USA: Trian’s P&G stake raises investor hopes of break-up, cost cuts
Procter & Gamble Co (PG.N), maker of Tide detergent and Gillette razors, will face ever greater pressure to slice costs and slow-growing divisions now that activist investor Trian Partners is a major shareholder.
P&G’s shares hit a two-year high on Wednesday after Trian disclosed a stake in the consumer products company, which is already trying to slim down by selling unprofitable brands. A person familiar with the matter told Reuters that Trian currently holds more than $3 billion of P&G’s stock.
Trian has a track record of pressuring large consumer companies to break up, a history investors and analysts are seizing on with the fund’s newest investment.
But Trian has yet to publish a white paper, and the firm’s exact plan remains to be seen. In addition to breaking P&G into separate companies, analysts speculated that Trian could press for more brand divestitures and heavy-handed cost overhauls.
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“Absent a two- or three-way breakup, we suppose Peltz could also call for a 3G-like attack on the company’s cost structure,” said Don Bilson, director of research at Gordon Haskett, which tracks M&A and activism.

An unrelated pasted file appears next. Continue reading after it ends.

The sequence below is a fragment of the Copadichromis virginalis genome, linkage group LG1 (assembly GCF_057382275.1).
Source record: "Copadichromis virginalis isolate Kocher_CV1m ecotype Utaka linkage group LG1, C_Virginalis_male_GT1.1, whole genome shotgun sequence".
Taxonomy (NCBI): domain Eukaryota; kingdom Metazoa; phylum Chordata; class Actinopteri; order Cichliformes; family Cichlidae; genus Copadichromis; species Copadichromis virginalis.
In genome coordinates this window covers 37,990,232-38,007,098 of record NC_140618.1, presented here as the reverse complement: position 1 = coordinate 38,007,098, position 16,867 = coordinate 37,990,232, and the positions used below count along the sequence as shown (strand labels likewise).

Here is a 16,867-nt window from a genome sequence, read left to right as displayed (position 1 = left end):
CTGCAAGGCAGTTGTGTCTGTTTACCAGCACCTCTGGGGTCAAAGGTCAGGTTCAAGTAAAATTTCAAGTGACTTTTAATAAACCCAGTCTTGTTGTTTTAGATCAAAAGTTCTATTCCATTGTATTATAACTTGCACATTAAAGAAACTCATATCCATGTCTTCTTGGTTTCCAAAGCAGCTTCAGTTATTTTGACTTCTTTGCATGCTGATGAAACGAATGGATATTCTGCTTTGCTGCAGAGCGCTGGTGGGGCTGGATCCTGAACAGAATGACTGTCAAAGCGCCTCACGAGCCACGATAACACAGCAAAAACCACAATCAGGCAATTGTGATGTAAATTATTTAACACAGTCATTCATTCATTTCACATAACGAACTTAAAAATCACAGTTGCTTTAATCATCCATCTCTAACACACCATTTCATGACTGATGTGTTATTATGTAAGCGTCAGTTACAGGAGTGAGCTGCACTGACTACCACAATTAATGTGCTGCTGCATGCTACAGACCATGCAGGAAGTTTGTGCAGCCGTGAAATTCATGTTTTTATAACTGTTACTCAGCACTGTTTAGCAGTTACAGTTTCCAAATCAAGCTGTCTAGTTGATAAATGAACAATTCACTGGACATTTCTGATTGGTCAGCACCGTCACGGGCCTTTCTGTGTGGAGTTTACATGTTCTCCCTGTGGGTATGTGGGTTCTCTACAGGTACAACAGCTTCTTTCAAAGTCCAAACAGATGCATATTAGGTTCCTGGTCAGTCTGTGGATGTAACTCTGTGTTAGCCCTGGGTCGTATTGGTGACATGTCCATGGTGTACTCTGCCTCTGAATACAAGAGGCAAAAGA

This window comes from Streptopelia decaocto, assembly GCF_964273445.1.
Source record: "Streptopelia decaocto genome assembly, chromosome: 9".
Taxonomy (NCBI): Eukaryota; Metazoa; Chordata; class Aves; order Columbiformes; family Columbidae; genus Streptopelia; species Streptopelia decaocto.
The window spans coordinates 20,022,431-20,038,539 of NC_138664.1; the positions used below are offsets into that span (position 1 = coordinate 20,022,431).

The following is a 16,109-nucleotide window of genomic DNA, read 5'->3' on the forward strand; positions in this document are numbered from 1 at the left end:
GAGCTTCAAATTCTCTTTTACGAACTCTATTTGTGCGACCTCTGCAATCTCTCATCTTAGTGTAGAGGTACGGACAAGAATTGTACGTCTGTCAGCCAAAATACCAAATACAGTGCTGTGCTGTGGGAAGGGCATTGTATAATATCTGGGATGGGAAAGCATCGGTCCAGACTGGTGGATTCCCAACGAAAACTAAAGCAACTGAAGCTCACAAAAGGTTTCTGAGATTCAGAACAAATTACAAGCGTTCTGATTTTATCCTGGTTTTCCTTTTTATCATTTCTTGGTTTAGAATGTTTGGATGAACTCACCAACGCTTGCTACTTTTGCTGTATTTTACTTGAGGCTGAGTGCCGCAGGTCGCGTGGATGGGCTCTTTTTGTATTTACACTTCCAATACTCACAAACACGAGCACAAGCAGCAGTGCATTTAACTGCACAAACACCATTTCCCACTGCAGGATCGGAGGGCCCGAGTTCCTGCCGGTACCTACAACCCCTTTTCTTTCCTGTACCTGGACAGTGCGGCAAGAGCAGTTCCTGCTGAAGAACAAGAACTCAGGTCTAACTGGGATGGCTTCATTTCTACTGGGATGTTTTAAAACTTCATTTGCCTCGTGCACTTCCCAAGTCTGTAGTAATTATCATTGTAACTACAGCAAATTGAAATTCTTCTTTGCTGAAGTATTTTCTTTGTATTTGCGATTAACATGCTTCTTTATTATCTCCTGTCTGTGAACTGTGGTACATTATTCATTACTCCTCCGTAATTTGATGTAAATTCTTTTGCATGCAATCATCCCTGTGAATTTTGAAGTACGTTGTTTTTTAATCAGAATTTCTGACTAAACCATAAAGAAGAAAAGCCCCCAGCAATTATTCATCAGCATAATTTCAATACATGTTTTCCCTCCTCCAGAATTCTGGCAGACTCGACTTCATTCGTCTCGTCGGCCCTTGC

Bilson was referring to 3G Capital, a private equity firm that embraces a hard-core cost cutting strategy known as zero-based budgeting.
Cincinnati-based P&G is a $225 billion behemoth, selling brands such as Crest toothpaste to consumers across the globe.
Bernstein Research said in January 2016 it conducted a survey of P&G’s institutional investors and found that two-thirds favored a break-up.
A break-up could result in the beauty, grooming and healthcare division becoming one company, with P&G separating out everything else, such as its laundry and diaper units, Bernstein said in the report.
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